Knowledge Increases Vaccine Confidence, Pharmacist’s Research Shows
Liz Carmosino, PharmD, vaccinates a patient at Balls Foods Hen House Market Pharmacy in Kansas City, Kansas.
In summer 2020, when COVID-19 vaccine candidates were still in clinical trials and did not yet have emergency use authorization (EUA), Liz Carmosino, PharmD, was a community-based pharmacy resident at Balls Foods Hen House Market Pharmacy in Kansas City, Kansas. Back then, the pharmacy’s patients asked her a lot of questions about the forthcoming vaccines.
“They asked me things like, ‘What are your thoughts on this vaccine they’re developing? Do you think they’re pushing it through too fast?’ and so on,” Carmosino said. Considering these questions, she wondered how much uncertainty she’d face once the vaccine was available and whether there was a way to predict which patients would be most cautious.
Carmosino designed a survey to test patient knowledge about vaccines, clinical trial design, and the Food and Drug Administration (FDA) approval process. What she found was the more people knew about clinical trials and measures that the FDA already had in place to make sure that vaccines are safe, the more likely they were to get the vaccine. People who reported that they did not intend to get the vaccine when it became available were less knowledgeable about the FDA’s processes or had misconceptions about the vaccine or the approval process. “This is a great opportunity for pharmacists to pinpoint knowledge gaps and talk to their patients about them,” Carmosino said.
Many patients who participated in the survey believed the vaccine clinical trials skipped key steps related to safety. Once the vaccine became available, Carmosino was ready to address this concern with real-life patients in the pharmacy. She shared with patients a timeline of each of the steps in the process on the path to EUA for the vaccines.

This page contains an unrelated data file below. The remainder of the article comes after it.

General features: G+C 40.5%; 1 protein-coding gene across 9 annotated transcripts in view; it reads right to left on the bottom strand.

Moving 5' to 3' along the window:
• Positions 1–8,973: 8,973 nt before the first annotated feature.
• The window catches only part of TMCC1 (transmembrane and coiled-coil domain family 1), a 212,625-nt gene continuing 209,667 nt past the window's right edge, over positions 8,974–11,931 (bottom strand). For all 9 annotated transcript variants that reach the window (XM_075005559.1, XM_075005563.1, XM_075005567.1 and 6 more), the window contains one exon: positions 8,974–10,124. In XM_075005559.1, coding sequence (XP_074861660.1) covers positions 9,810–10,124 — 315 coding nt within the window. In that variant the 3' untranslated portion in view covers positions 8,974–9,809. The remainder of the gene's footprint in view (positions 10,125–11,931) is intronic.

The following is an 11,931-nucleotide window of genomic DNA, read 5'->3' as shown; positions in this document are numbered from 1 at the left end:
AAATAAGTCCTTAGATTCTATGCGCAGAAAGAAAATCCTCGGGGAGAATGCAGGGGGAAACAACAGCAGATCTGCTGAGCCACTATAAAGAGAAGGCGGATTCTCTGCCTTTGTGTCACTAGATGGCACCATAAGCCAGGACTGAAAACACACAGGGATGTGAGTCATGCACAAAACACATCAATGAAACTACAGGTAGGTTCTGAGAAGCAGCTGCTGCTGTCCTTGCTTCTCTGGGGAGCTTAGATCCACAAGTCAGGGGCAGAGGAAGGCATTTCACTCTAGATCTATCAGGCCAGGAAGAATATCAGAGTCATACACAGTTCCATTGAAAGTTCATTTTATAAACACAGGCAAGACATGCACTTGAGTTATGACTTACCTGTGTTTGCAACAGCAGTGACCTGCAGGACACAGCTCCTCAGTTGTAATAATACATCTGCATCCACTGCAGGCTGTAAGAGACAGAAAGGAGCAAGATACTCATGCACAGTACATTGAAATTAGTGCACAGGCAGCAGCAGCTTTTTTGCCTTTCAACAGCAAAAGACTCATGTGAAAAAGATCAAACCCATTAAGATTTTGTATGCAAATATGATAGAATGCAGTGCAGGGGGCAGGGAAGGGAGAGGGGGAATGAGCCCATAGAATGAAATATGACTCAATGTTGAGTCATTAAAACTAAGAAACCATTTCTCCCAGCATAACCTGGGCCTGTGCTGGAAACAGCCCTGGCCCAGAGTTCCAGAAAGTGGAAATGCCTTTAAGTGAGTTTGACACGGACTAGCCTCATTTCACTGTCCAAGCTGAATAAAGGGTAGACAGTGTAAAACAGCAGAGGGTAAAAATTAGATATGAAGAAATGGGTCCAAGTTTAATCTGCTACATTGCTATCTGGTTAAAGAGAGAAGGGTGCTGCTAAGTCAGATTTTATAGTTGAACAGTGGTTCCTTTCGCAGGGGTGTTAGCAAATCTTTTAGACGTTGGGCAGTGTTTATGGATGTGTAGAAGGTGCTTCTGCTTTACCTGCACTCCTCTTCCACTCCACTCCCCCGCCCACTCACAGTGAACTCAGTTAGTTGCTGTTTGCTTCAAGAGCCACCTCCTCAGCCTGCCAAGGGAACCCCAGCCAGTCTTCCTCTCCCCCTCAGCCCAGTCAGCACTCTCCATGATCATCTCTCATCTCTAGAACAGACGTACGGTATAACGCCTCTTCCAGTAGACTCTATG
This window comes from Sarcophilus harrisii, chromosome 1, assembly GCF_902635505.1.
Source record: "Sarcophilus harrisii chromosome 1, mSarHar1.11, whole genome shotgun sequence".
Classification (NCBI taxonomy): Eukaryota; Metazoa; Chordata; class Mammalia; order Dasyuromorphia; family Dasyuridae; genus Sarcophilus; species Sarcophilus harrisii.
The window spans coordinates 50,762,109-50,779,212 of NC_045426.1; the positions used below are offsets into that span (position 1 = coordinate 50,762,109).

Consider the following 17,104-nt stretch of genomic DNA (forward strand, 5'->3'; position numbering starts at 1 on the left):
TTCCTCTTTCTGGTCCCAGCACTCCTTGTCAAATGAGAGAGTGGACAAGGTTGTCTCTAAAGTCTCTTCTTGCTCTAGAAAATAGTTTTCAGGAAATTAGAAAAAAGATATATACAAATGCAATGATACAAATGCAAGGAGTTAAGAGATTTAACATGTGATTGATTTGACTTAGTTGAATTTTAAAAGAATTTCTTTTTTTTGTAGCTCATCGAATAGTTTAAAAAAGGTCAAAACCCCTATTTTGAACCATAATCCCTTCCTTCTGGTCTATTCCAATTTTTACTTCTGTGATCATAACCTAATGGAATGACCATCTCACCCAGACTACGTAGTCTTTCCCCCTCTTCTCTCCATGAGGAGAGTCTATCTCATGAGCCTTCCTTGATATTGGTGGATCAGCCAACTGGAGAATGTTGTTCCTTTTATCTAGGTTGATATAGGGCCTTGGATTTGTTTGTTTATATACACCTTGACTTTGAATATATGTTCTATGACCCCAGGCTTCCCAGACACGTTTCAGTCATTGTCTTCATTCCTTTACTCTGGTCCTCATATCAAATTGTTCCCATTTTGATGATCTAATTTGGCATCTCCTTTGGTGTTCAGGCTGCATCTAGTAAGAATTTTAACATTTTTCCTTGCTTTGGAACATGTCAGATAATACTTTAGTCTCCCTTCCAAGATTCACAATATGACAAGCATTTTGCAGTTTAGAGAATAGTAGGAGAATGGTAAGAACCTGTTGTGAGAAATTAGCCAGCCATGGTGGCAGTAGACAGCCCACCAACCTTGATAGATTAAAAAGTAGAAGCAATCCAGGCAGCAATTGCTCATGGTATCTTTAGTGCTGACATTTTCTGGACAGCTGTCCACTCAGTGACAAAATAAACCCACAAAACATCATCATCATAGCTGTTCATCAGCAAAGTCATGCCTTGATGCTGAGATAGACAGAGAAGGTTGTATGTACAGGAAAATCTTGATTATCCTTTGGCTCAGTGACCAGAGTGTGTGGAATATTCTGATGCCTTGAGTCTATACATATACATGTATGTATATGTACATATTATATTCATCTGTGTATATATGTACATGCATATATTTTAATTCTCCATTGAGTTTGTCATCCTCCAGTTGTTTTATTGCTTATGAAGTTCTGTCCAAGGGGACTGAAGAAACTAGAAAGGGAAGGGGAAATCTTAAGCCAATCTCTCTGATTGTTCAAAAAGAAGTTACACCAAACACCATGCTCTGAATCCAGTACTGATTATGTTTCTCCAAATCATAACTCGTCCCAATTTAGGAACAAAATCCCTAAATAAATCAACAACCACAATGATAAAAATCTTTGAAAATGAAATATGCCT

“I showed the EUA approval process and the traditional process side by side so they could see that it didn’t cut any corners; it was just a different process, and that was helpful for people,” Carmosino said.
Education is just one part of reducing concerns about vaccines, Carmosino says, but it isn’t everything. “You have to build a trusting relationship with your patients and then add in that education component.”
Carmosino got to put that formula—trusting relationship plus education—to the test with the patients she cares about the most: her parents. Like so many of her patients in the pharmacy, Carmosino’s parents were not eager to get the vaccine because it was developed and approved so quickly. “None of the other vaccines they’d ever gotten had been developed so quickly,” she said.
The best ways to address vaccine concerns are by providing education and establishing trusting relationships.
Just as she did with patients in the pharmacy, Carmosino walked her parents through the process that had led to such speedy approval of the vaccines, which helped put their minds at ease. But there was still another hurdle to cross.
In the beginning of the vaccine rollout, when Carmosino’s parents became eligible, it was still fairly difficult to get an appointment. Navigating the appointment-making process was a barrier for many older adults once they became eligible for the vaccine. Carmosino scheduled appointments at the pharmacy for her parents to get the vaccine—and when they came in, she was the one to administer it.
“I would say that vaccinating my own parents was my biggest win,” said Carmosino.
Learn more about how COVID-19 vaccines are developed and approved here.